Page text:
• Site-specific response procedures 
  • Command structure, roles & responsibilities 
  • How to shut down power & relevant machinery 
  • How to evacuate the premises
  • Communication systems and protocols 
  • Emergency contact lists 
  • Resource list 

Extra Workplace Emergency Tips  

  • Hold random emergency drills now and then—It can be worthwhile to show employees what a perceived threat is like, and how to ‘jump into action’ when you’re unprepared, and the hazard or incident is unplanned. 
  • Don’t forget about visitors—If you have customers, clients or other personnel that are likely to be in the workplace, don’t forget to include provisions for them in your plan 
  • Have accessible emergency information available—Having accessible emergency information includes posters and training videos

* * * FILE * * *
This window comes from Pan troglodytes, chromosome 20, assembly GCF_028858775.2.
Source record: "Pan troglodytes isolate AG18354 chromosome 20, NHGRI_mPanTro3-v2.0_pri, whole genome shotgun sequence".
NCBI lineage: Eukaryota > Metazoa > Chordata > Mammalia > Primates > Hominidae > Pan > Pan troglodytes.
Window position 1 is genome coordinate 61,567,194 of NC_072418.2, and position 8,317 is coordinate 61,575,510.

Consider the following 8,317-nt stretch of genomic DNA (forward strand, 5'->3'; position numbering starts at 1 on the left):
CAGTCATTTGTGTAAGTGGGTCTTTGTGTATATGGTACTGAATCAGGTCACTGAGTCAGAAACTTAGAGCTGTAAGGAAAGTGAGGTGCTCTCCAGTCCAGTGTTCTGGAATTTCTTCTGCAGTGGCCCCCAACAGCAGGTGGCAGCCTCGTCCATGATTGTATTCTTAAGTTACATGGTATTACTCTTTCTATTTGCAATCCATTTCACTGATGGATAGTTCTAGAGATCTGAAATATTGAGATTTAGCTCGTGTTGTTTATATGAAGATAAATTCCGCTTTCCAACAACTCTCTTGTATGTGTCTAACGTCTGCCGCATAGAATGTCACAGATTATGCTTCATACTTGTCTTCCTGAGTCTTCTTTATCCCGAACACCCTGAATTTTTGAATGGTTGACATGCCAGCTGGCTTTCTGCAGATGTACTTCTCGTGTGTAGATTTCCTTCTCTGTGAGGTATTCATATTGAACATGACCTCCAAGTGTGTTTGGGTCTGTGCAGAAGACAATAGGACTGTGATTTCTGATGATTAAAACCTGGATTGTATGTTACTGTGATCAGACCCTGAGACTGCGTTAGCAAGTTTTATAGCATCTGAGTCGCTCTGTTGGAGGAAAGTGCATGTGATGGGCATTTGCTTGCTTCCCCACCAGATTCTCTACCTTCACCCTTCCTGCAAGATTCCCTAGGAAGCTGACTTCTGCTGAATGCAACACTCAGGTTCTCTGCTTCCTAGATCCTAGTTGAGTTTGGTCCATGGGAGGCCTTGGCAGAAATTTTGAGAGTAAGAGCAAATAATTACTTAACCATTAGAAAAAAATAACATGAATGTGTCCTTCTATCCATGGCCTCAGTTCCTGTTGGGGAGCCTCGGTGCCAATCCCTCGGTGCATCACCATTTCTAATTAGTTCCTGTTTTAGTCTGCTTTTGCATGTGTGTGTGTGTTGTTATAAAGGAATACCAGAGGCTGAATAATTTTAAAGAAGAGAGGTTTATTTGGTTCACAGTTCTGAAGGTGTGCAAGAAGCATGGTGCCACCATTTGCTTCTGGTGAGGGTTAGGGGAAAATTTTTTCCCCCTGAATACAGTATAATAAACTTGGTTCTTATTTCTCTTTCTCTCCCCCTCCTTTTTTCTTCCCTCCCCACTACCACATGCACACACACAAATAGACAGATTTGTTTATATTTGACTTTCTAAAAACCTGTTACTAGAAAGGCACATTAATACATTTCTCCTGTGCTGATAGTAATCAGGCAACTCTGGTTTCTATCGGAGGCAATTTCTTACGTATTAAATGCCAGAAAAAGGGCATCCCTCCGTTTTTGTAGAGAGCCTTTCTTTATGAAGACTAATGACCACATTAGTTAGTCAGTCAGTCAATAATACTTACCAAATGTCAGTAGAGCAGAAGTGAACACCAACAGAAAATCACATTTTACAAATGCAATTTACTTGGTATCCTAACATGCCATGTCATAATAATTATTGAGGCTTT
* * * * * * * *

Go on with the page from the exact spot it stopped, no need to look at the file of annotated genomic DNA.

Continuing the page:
We hope this gives you an idea of what to include in your workplace emergency plan. This is a loose guideline for handling workplace emergencies, as we mention at the beginning of the article it’s wise to prepare for emergencies that are relevant to your workplace—For example, if you work at heights often, an emergency plan for workers who have arrested a fall will be a necessary emergency plan to have. 


DEALING WITH A WORKPLACE EMERGENCY? CHECK OUT THESE BLOGS: 

NATIONAL EMERGENCY PREPAREDNESS WEEK | WHAT YOU NEED TO KNOW

STUCK IN A TIGHT SPOT? WHAT TO KNOW IN A CONFINED SPACE


HERCULES SLR PROVIDES REPAIRS, INSPECTIONS & MAINTENANCE FOR RIGGING EQUIPMENT

INFO@HERCULESSLR.COM  1 (877) 461-4876